Why you need a business card if you are unemployed….

Many times people wrongly assume that if they are unemployed or a recent graduate that they do not need a business card.  This is a very bad assumption.  If you are unemployed you should most definitely have a business card on you at all times.  You never know who you might meet that could lead you to a job.  A business card is, if nothing else, a big reminder on a tiny card.  Most people keep business cards and go through them periodically.

You want to provide people with your information and put yourself out there in the market. Mary Alice Franklin suggests putting your industry or degree on your card.  For instance: “International Relations” or “Automotive Repairs.”  If you have a specialized license or certification, include that (“Licensed Social Worker”) even if you haven’t had a job in that area yet.  All business cards should have:


-Email Address

-Phone number

-Degree or Industry


Additional items you could list:

Website URL (only if you have a professional website that relates to your field)

Job Title, if applicable

Address, if applicable


“Where can I get my business card?”

You can save money and buy the paper from an office supply store and print them yourself using Microsoft Office or a similar program.  If you want more professional cards, you can check out VistaPrint or other similar companies.


“Who should I give my cards to?”

Everyone!  Ok, maybe not everyone, but networking is the key.  If your friend says, “My uncle works in that industry, you should talk to him,” ask if you can give him your business card.  When you see an opportunity, don’t hesitate.  Doing nothing is the worst thing you can do.  Always make sure you have plenty of cards on you when you go to any type of networking event, career fair or interview.

Good luck and happy printing those business cards.

How to Use Facebook to Land a Job

Many people believe that Facebook is only for connecting with people you went to high school with or checking out a potential date’s profile. But consider this: 18,400,000 people claim they found a job through Facebook. If you are not utilizing your Facebook network to find a job, you are missing out on opportunities. Below are some ways you can use Facebook to land a job:

  • If you’re not on Facebook already, create an account immediately. Be sure that your profile is personal, but appropriate. Potential employers can and will search for your profile and inappropriate pictures or wall posts can cost you an interview or job.
  • Connect with friends, family, and past co-workers. Since you can see other people’s employment history on their profile, check to see if anyone works at a company you are applying for and ask to be referred. There is also a website, InTheDoor.com, which will show you job openings at places where your Facebook friends work.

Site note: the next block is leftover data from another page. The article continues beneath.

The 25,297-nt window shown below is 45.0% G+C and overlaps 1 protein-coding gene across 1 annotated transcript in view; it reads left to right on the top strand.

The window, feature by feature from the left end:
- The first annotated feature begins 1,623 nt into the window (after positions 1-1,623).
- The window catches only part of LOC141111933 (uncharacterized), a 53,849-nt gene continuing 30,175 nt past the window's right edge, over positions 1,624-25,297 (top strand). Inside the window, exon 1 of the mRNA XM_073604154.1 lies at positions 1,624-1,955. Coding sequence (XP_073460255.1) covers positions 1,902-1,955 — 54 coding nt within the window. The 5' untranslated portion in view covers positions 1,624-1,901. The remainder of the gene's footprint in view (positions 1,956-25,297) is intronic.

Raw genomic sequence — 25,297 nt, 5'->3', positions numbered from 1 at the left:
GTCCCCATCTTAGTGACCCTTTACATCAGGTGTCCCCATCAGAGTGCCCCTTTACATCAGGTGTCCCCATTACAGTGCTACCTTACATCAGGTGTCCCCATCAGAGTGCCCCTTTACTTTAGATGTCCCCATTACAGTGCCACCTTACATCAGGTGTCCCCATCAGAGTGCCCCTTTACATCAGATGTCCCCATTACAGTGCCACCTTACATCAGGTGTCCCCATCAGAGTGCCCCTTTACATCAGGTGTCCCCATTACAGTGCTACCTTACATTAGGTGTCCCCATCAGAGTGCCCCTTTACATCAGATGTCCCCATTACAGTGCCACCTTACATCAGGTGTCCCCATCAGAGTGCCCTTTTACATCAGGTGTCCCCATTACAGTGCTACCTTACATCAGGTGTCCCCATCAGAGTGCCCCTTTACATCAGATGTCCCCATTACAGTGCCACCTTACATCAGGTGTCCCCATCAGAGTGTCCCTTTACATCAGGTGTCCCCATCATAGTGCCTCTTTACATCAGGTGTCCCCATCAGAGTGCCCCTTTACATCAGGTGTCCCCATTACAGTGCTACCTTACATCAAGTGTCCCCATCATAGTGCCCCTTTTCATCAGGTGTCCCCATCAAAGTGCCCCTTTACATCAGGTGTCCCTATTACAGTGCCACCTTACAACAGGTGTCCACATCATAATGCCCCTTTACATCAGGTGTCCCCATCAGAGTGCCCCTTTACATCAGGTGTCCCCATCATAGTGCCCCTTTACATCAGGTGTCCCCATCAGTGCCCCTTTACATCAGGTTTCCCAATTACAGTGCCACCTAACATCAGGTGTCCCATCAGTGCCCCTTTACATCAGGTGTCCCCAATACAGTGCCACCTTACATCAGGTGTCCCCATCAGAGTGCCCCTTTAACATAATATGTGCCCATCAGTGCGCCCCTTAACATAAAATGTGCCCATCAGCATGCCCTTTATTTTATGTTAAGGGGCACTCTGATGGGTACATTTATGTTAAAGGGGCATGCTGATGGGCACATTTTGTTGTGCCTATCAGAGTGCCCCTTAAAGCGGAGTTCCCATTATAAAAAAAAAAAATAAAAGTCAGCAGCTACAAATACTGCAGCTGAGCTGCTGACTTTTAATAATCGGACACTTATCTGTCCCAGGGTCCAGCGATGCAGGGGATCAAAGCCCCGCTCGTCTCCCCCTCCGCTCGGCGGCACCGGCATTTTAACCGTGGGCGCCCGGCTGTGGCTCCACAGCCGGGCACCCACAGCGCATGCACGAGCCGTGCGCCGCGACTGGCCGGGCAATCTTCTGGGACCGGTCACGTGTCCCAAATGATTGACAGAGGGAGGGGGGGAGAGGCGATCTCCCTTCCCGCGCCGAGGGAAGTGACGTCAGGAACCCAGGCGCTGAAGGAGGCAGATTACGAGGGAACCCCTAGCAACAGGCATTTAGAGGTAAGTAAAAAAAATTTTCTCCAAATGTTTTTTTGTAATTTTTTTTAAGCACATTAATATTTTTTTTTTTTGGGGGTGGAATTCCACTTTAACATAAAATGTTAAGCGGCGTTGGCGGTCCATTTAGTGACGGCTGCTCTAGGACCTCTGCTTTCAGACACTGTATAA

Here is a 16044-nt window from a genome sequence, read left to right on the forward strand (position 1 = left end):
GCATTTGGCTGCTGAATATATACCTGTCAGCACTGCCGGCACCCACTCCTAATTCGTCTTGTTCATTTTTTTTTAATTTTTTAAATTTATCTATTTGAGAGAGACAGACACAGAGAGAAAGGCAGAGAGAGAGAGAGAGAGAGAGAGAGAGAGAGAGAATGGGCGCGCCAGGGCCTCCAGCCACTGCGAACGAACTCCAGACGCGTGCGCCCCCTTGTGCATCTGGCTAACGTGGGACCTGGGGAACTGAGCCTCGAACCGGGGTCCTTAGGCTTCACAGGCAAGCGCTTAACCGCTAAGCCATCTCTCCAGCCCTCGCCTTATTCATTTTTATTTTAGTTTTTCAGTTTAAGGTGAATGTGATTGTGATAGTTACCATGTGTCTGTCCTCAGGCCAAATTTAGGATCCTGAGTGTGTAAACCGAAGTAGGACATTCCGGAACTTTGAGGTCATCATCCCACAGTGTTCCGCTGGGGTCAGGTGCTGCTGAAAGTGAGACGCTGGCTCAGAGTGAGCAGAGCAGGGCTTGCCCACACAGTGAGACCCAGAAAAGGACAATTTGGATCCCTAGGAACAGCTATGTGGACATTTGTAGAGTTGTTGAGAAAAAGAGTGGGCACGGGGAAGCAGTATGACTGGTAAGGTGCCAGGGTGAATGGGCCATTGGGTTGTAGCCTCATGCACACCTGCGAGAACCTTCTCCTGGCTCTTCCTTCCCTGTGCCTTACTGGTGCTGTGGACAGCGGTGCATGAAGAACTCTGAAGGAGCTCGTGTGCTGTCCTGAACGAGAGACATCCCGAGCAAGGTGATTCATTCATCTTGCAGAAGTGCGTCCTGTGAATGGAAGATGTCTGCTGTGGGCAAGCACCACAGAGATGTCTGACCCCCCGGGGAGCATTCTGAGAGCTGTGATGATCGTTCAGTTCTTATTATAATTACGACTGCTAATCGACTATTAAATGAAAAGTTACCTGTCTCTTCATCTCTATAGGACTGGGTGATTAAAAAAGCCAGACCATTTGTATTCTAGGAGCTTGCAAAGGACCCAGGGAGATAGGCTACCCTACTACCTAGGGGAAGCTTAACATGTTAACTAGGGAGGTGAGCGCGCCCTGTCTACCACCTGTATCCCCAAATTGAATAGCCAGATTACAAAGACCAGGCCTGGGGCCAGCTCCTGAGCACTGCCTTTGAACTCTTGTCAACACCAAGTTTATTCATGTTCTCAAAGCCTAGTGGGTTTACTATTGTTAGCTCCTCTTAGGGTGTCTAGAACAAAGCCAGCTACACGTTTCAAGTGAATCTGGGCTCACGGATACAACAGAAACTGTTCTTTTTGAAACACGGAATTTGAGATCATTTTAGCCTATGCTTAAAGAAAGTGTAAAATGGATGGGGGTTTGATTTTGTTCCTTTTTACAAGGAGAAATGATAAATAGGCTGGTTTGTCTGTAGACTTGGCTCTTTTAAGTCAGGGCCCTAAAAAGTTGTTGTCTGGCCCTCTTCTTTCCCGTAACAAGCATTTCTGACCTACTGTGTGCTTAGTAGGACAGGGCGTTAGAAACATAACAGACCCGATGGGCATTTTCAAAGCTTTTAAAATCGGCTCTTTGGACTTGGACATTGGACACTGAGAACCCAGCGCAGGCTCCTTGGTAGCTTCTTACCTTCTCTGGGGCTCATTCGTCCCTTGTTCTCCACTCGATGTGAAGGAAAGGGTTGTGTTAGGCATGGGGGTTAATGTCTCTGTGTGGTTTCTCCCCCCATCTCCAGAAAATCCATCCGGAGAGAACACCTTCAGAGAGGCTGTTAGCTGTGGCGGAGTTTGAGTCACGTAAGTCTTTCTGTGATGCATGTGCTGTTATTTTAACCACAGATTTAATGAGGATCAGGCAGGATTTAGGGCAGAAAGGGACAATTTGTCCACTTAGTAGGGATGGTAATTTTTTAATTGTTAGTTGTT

• Periodically, post status updates about your job search, mentioning you are looking for a job and asking if anyone knows of any openings. Be careful not to spam your network. They will become annoyed and tune you out.
  • Join relevant Facebook groups and start networking. You can meet people in similar career fields who can offer tips to get you into that dream job.
  • “Like” company pages where you want to work. Become a part of the community by commenting, liking, or sharing their posts. When a position opens up at the company that you want to apply to, write a wall comment on their page and ask who you should email if you have a question.
  • Did you know companies actually post jobs on Facebook? They use the Marketplace application to post job ads. Search for them under the “Jobs” tab in the Marketplace app.

Don’t forget to like Whitman Associates on Facebook!

5 Skills You Should Have on Your Resume

Your resume is just as significant in landing you a job as your interview. The resume is an employers’ first impression of you, so you need to start thinking like an employer and consider the skills they are looking for in a candidate.

We’ve written before about tailoring your resume to suit the requirements in every job description, but this is a list of skills you should have on your resume, no matter the position. This list is taken from a report by the National Association of Colleges and Employers (NACE) that 244 employers took part in and was originally posted on ComeRecommended’s blog:

  1. Working on a team: Consider including relevant projects or contributions created by you and your fellow coworkers or classmates.
  2. Leadership: List a leadership position and accomplishments made from the position’s responsibilities